SAN FRANCISCO - September 27 - California Governor Arnold Schwarzenegger penned his name on the nation's most ambitious effort to combat global warming at a bill-signing ceremony today on Treasure Island in San Francisco. The law's enactment marks a turning point in international efforts to solve the world's most pressing environmental problem, according to the Natural Resources Defense Council (NRDC) and Environmental Defense, the environmental groups that sponsored the legislation. It caps a months-long campaign to set the nation's first statewide limits on emissions of carbon dioxide and other heat-trapping pollution.
Environmental Defense and NRDC shared the stage with the governor, the law's authors Assembly Speaker Fabian Núñez (D-Los Angeles) and Assembly member Fran Pavley (D-Agoura Hills), and a host of national and international dignitaries, including New York Governor George Pataki and representatives from Japan and the United Kingdom at bill signing ceremonies in San Francisco and at Pepperdine University in Malibu.
"It makes a world of difference what we do in California," said Sheryl Carter, director of Western energy programs for NRDC. "That's why the world is literally watching as we take this historic step against global warming. But make no mistake about it; we're acting in the interest of every Californian. Every one of us has a stake in protecting our health, drinking water, agricultural crops and coastline from the effects of global warming."
"Score one for humanity," said Tom Graff, California regional director of Environmental Defense. "California's commitment today signals to the nation, and the world, that there is hope in the fight against global warming. We can grow our economy and ensure our children have a future full of clean energy. But more action is needed -- the United States must also cap global warming emissions."
While U.S. cities and regions are increasingly taking action to limit global warming emissions, AB 32 is the first statewide effort in the United States to limit emissions from every major source of global warming pollution. As such, the law goes further than any other U.S. effort and will serve as a national precedent.
AB 32 would limit the state's global warming emissions to 1990 levels by 2020, and institute a mandatory emissions reporting system to monitor compliance. The Global Warming Solutions Act will be implemented by the California Air Resources Board, an eleven member body appointed by the governor.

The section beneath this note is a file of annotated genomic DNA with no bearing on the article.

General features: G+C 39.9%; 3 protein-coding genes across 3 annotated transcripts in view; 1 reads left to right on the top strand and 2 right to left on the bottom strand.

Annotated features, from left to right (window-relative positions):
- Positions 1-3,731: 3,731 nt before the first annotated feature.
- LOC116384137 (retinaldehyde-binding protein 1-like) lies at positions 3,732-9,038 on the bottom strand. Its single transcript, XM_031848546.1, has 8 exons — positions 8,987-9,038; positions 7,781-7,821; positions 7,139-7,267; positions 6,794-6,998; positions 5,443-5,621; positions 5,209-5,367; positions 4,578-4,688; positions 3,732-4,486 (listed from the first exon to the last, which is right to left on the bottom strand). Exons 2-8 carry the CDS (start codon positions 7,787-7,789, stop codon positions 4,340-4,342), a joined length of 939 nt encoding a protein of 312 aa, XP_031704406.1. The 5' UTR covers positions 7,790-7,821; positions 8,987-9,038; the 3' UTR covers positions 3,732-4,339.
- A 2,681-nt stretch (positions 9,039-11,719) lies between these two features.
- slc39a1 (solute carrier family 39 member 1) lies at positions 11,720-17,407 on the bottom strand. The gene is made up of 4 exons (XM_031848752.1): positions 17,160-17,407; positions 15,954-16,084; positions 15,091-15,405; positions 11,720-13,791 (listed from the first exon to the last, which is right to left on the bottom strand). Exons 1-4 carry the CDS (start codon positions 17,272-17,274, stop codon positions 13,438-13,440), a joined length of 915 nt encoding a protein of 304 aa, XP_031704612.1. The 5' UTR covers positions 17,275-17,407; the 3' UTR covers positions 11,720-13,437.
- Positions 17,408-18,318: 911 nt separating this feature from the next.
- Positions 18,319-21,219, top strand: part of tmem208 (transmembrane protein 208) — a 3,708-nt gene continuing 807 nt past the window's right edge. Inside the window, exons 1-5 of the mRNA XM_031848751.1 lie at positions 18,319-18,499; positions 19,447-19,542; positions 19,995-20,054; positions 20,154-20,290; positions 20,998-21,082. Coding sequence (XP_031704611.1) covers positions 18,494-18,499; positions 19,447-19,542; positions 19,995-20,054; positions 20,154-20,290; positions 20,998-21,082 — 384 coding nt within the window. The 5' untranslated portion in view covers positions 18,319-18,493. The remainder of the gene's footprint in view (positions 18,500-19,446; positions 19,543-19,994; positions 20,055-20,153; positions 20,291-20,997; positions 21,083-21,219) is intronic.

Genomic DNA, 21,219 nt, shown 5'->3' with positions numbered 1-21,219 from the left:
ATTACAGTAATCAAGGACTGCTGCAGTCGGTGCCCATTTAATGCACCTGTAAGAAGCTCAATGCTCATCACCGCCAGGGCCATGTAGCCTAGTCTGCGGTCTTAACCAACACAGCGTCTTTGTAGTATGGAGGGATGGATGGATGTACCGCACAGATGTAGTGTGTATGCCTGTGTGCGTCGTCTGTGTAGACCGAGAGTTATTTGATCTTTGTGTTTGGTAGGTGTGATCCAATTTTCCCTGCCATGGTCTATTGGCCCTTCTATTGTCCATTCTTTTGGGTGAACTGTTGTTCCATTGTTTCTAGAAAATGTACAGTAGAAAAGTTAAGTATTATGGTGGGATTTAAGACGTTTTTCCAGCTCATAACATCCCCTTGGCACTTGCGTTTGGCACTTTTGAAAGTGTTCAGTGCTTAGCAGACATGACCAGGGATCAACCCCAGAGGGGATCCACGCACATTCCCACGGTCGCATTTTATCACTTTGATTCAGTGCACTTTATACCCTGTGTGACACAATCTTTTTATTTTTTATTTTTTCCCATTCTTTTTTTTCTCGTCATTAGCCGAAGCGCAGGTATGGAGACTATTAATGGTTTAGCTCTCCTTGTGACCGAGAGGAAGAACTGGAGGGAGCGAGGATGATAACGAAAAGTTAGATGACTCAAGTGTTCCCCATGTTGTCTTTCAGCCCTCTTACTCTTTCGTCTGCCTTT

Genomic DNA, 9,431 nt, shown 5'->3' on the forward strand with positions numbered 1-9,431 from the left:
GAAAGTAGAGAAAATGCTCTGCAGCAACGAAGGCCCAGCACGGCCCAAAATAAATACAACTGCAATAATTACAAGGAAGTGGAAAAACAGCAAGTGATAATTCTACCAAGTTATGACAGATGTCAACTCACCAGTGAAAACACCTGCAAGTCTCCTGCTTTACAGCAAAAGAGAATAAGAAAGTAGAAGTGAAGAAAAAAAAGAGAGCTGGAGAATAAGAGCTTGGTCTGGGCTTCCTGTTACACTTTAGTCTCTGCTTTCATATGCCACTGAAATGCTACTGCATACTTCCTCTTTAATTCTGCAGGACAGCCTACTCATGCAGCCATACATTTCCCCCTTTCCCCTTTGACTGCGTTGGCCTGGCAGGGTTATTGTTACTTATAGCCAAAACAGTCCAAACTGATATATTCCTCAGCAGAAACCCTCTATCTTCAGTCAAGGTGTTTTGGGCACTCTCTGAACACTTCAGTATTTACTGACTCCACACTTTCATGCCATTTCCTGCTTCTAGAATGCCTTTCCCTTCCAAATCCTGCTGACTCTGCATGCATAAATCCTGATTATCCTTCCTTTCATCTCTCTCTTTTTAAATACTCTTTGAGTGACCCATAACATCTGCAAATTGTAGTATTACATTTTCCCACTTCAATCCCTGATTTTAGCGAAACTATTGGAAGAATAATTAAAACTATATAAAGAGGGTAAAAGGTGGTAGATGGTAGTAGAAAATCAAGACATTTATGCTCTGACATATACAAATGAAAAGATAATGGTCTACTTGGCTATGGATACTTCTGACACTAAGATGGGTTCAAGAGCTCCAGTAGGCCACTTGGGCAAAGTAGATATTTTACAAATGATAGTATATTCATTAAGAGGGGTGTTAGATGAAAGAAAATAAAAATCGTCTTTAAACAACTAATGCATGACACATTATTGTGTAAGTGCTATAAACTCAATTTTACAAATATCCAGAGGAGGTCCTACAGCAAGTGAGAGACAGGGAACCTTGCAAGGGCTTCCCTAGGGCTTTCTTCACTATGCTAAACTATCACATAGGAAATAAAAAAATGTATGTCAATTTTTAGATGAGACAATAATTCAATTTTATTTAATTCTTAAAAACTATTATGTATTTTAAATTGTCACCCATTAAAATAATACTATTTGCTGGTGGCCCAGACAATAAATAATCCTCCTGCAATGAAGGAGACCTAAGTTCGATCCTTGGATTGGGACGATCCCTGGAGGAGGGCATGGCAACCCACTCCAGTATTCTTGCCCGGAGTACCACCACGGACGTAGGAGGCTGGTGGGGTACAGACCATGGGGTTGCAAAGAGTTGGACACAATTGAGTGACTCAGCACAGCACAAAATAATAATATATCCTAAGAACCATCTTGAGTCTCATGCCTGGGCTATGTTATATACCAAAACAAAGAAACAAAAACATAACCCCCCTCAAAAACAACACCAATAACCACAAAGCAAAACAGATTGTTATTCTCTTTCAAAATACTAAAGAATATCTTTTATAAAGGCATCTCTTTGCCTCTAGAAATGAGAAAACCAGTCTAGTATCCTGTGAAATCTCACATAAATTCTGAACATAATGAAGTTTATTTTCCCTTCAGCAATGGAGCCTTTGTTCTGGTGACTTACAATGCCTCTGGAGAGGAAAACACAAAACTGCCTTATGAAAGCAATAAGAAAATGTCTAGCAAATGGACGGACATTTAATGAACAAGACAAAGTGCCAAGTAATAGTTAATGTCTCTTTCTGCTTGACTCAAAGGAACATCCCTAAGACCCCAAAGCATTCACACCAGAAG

"The Global Warming Solutions Act is exactly what Californians hunger for -- a real solution," said Devra Wang, director of NRDC's California energy program. "We are proud to have worked with California's legislators and the administration to deliver the nation's most ambitious global warming law. Now the real work begins--working with the state to deliver on AB 32's promises."
The Global Warming Solutions Act allows for the use of market mechanisms to provide incentives to businesses to reduce emissions while safeguarding local communities. It is anticipated that California will pioneer many new clean and efficient technologies, much as it has done with the hi-tech and bio-tech industries. As California leads in clean technology solutions, not only will it benefit California's economy, but it could lead to innovative partnerships with other states and nations. Already British Prime Minister Tony Blair has agreed to a climate partnership with California, as have Oregon and Washington. Ten other states and Canada already have adopted California's first global warming law, AB 1493, the clean cars law, which requires all new cars to emit 30 percent less global warming pollution by 2016 beginning with the model year 2009. A University of California, Berkeley, study released on August 16, found that returning California's global warming emissions to 1990 levels by 2020, as envisioned by AB 32, can boost the annual Gross State Product (GSP) by $74 billion and create 89,000 new jobs by 2020.
"California is going to benefit from AB 32," said Karen Douglas, California climate director of Environmental Defense. "And we are also establishing a model policy that can be adopted by other states and nations. Today, we unleashed the potential to bring new dollars to California as we create the clean tech future."